In the “Amazon era” retailers with an online presence must constantly fight to keep loyal customers and attract new ones—or watch their business slowly be eaten up by larger competitors. At the outset, this might look like a difficult battle to win given that most brands have significantly fewer resources and smaller pockets than Amazon. However, the key to success for many companies lies in better utilizing something they already have: their visual imagery and other online content.
The Editorial Element
According a recent report from L2, 40% of shoppers seek inspiration and discover products online prior to making a clothing or footwear purchase. This means that brands have a tremendous opportunity to turn browsing behavior into buying behavior by infusing their site with compelling, visual and engaging content. In the early days of ecommerce, there was a mis-perception that the online experience was just about the transaction. Customers might visit a brick-and-mortar store to interact with products and discuss fashion tips with the store associates, but online shoppers were interested solely in getting the item into their cart and checking out as quickly as possible.
Today, we know that’s simply not the case—online shoppers expect a virtual shopping experience that rivals the physical one in terms of how-to’s, style guides, and other key elements. Retailers must engage with their customer base via informative blogs, articles and other types of content, and integrate this collateral into the broader ecommerce journey. This isn’t a benefit reserved for “the Great White Shark,” as L2 refers to Amazon, or companies of similar size and resources. Recent technology innovations mean that even the smallest of retailers can incorporate editorial content into their ecommerce presence without breaking the bank.
Video is another element becoming increasingly important in winning the war for relevance online. According to a report by Invodo, shoppers who watch a video are 1.7 times more likely to purchase something than those who don’t. Brands need to capitalize on this by making their videos “shoppable”—meaning that consumers can initiate a purchase directly from the video itself. This is another area that is often viewed as cost and resource intensive but, again, this is an incorrect assumption that is preventing too many retailers from realizing the conversion benefits of shoppable media.
When technology enables teams with little or no development expertise to link to multiple product pages within video, the question becomes not “how to” incorporate shoppable media but, rather, “why not?”
Much has been made about the purchasing power of the millennial generation, and the demographic’s preference for all things social media. This is perhaps one of the best and easiest ways in which retailers can compete with Amazon and other industry behemoths. Social channels represent a treasure trove of content that brands can mine in their efforts to create more compelling customer experiences, and user generated content (UGC) solutions enable companies to do this efficiently and effectively.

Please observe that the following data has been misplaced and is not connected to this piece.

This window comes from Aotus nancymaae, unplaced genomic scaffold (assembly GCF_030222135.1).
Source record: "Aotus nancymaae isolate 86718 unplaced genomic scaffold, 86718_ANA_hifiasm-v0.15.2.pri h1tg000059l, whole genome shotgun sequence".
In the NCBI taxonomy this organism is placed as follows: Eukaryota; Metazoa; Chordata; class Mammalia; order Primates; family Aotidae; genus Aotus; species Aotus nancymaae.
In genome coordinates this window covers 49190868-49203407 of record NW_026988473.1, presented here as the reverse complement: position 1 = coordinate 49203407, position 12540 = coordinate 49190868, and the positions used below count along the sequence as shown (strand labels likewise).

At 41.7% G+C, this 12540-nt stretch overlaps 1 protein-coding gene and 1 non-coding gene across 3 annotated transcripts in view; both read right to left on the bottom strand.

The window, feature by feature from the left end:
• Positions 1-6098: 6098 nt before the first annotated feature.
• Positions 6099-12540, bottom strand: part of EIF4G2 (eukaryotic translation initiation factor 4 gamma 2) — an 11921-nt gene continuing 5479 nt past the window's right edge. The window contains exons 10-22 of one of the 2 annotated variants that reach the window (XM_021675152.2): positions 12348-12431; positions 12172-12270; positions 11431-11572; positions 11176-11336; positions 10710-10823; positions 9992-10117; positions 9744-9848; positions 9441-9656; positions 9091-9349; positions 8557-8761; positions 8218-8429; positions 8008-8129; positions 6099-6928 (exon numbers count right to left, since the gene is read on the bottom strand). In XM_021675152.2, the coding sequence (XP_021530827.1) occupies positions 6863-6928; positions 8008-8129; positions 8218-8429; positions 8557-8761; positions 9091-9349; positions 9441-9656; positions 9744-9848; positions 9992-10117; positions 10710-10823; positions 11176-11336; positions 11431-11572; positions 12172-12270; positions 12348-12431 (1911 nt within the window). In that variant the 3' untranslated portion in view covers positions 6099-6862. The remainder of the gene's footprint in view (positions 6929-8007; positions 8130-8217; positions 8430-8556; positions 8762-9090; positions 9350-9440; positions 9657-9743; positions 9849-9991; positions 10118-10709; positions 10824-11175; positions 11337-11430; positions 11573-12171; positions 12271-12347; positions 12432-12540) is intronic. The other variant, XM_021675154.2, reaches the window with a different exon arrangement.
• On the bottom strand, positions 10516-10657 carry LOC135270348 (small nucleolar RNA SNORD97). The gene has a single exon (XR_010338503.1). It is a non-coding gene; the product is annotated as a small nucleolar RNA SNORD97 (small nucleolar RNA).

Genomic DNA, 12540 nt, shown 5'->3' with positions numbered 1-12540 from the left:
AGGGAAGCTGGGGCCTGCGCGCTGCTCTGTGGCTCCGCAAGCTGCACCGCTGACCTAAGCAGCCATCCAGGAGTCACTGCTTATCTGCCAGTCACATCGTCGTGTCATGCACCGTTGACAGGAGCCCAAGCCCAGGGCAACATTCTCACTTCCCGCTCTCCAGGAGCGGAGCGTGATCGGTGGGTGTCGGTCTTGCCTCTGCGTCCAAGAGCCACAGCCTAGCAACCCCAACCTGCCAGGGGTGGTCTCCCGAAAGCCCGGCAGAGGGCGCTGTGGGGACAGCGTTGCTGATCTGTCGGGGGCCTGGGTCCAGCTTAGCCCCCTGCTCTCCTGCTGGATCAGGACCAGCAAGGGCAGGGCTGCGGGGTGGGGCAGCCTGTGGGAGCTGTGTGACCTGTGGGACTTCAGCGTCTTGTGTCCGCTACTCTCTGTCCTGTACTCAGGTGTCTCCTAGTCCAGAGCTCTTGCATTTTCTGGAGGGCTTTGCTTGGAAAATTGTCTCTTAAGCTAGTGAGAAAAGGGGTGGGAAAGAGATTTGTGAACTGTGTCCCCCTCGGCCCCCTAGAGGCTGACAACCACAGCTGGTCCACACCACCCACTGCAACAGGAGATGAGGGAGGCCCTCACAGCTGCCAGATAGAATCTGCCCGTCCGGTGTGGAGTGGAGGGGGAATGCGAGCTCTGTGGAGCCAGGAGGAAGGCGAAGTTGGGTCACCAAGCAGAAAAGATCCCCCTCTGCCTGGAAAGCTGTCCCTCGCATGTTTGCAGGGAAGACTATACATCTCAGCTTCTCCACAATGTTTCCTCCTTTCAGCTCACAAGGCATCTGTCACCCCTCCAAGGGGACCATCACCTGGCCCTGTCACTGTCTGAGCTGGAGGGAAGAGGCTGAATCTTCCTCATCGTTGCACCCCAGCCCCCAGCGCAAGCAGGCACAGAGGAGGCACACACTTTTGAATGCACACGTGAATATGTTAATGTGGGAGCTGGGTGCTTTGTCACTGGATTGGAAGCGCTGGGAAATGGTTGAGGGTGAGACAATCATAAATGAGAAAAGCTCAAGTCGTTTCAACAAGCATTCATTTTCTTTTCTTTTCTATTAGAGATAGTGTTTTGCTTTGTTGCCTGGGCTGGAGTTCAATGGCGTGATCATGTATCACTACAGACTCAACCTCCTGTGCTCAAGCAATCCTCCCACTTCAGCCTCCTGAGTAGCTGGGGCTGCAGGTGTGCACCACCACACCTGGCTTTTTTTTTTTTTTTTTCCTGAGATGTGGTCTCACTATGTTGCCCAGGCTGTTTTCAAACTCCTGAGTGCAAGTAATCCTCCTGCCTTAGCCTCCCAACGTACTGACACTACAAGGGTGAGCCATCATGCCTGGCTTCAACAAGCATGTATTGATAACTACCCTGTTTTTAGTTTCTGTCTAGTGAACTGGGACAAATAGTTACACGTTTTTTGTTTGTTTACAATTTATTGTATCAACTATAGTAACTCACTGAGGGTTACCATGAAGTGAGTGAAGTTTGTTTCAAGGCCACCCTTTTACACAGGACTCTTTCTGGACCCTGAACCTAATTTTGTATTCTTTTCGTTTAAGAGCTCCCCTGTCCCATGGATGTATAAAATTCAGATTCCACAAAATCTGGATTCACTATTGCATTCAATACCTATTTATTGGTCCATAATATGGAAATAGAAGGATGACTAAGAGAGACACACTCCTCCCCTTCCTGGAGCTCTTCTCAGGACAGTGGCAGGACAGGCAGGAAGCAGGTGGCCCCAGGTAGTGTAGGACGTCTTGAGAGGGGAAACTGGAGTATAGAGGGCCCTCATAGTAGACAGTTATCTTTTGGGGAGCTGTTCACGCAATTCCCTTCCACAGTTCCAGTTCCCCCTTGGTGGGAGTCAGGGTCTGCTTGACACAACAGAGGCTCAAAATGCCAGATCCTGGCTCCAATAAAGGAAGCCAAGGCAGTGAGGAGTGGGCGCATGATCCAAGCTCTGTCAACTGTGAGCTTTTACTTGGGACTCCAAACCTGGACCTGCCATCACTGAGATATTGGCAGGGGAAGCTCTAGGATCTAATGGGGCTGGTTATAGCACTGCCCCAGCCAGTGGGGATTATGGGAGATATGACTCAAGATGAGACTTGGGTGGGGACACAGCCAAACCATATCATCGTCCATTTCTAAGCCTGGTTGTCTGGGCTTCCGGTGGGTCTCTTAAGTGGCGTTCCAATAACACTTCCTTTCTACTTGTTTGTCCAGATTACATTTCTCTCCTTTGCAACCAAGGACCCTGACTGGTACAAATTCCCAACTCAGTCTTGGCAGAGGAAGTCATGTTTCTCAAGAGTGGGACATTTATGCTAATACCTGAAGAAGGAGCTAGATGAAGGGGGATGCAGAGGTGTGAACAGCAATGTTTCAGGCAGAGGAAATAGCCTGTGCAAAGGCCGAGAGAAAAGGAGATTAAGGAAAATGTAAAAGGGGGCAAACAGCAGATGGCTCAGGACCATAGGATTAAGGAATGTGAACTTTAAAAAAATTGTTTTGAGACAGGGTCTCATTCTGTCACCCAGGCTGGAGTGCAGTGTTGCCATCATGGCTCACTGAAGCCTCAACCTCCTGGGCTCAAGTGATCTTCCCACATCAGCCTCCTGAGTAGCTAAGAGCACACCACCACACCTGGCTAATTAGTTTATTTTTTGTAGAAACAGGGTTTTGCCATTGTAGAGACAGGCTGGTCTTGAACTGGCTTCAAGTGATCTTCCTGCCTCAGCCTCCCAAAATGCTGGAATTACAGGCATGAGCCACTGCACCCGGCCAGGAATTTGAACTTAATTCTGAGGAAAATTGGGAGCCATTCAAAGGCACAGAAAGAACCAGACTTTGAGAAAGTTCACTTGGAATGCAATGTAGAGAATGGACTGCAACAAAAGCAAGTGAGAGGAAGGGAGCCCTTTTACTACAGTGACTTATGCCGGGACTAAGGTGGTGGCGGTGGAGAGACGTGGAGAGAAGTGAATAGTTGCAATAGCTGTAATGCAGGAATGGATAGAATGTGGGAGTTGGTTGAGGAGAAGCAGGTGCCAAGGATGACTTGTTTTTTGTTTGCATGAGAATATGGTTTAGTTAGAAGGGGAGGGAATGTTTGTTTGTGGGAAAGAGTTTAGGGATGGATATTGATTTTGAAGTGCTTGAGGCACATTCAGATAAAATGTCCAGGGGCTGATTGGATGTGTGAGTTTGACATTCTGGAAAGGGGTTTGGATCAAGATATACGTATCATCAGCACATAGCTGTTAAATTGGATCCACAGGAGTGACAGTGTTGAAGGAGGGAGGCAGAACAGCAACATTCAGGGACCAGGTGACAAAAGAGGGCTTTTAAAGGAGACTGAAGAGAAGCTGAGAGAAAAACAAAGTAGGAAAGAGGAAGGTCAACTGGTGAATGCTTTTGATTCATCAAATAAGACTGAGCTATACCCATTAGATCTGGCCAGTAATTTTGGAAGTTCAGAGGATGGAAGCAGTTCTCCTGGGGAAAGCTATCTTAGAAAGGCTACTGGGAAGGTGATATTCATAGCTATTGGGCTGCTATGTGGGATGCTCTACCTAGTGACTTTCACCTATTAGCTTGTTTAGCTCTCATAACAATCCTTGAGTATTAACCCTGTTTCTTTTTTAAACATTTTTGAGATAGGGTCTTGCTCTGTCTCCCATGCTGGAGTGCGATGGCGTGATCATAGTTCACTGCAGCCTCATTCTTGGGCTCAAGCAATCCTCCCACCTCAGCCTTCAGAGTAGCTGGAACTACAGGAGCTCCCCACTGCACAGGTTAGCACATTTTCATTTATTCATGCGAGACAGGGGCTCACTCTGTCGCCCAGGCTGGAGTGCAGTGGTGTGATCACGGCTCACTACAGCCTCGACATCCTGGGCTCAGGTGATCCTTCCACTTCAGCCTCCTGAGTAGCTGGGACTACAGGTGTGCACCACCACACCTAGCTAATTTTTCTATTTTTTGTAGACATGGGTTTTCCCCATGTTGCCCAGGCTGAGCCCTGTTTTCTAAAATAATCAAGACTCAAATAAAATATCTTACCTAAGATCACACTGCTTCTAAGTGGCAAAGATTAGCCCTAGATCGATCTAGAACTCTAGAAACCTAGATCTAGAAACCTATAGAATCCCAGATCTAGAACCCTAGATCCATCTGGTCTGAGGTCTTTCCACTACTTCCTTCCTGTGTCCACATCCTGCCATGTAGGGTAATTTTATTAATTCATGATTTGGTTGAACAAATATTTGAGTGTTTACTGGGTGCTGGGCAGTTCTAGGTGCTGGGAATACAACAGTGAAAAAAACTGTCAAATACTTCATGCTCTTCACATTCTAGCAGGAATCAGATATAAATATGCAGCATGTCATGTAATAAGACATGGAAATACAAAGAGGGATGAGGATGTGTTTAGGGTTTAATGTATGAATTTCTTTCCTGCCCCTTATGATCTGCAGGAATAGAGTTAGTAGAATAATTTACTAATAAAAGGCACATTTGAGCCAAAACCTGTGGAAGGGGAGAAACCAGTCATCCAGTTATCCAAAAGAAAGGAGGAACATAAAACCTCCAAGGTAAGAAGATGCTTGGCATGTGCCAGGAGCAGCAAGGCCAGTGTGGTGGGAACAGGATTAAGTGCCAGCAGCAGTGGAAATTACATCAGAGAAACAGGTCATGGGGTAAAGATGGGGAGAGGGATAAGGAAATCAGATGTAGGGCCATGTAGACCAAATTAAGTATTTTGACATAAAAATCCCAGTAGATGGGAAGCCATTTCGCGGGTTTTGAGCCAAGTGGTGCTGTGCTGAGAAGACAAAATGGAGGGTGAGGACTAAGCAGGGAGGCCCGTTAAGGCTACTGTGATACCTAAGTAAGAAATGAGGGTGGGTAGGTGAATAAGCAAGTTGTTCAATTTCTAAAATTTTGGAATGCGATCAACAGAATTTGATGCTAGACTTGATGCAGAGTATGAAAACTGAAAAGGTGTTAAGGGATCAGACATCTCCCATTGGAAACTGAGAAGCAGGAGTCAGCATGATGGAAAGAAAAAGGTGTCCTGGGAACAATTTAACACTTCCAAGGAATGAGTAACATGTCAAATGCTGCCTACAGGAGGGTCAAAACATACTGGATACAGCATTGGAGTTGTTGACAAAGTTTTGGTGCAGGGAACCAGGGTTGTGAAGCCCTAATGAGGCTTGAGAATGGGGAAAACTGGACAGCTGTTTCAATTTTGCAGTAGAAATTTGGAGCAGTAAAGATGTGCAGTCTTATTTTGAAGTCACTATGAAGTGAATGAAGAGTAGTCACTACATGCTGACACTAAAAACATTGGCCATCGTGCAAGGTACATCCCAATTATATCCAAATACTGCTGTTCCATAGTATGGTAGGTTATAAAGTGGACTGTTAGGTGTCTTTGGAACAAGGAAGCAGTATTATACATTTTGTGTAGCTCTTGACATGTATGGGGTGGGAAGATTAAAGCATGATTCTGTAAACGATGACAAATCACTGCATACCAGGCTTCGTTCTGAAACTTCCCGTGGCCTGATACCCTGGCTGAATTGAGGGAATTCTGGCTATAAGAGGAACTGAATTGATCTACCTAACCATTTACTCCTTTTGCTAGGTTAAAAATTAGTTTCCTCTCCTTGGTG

An apparel retailer, for example, can collect images from Instagram in which their products are featured and republish to their site so that visitors can see the posts. Brands can also design entire media galleries of content created by their social followers. Not only does this engender a more vibrant website experience, it can also drive conversions by providing customers with inspiration for how to style and pair different products. In addition, UGC allows brands to tap into the viral nature of social media and reach a wider audience. For example, sharing a photo of a celebrity or influential lifestyle blogger wearing or utilizing a product enables brands to interact with new potential customers and introduce these followers to additional product lines or items.
Despite these and other benefits of UGC, it remains a relatively untapped resource for many brands. For example, in a recent assessment of department stores, L2 found that just 12% of the retailers hosted dedicated UGC pages and only five percent integrated socially generated content into their product pages. As companies look to compete in the Amazon era, it’s essential that they take advantage of the technology innovations that enable them to cost effectively capitalize on UGC.
It’s truly an exciting time for retail. While Amazon and other industry giants certainly have a fair share of the market, technology has leveled the playing field, providing smaller retailers with unprecedented opportunity to compete—and win. In this environment, the best brands are defined not by the depth of their pockets but rather by their ability to maximize their digital assets. By raising the profile of editorial content throughout the site, ensuring this content is shoppable and increasing the utilization of UGC, even the smallest of online stores can drive conversions and sales.
James Brooke is CEO of Amplience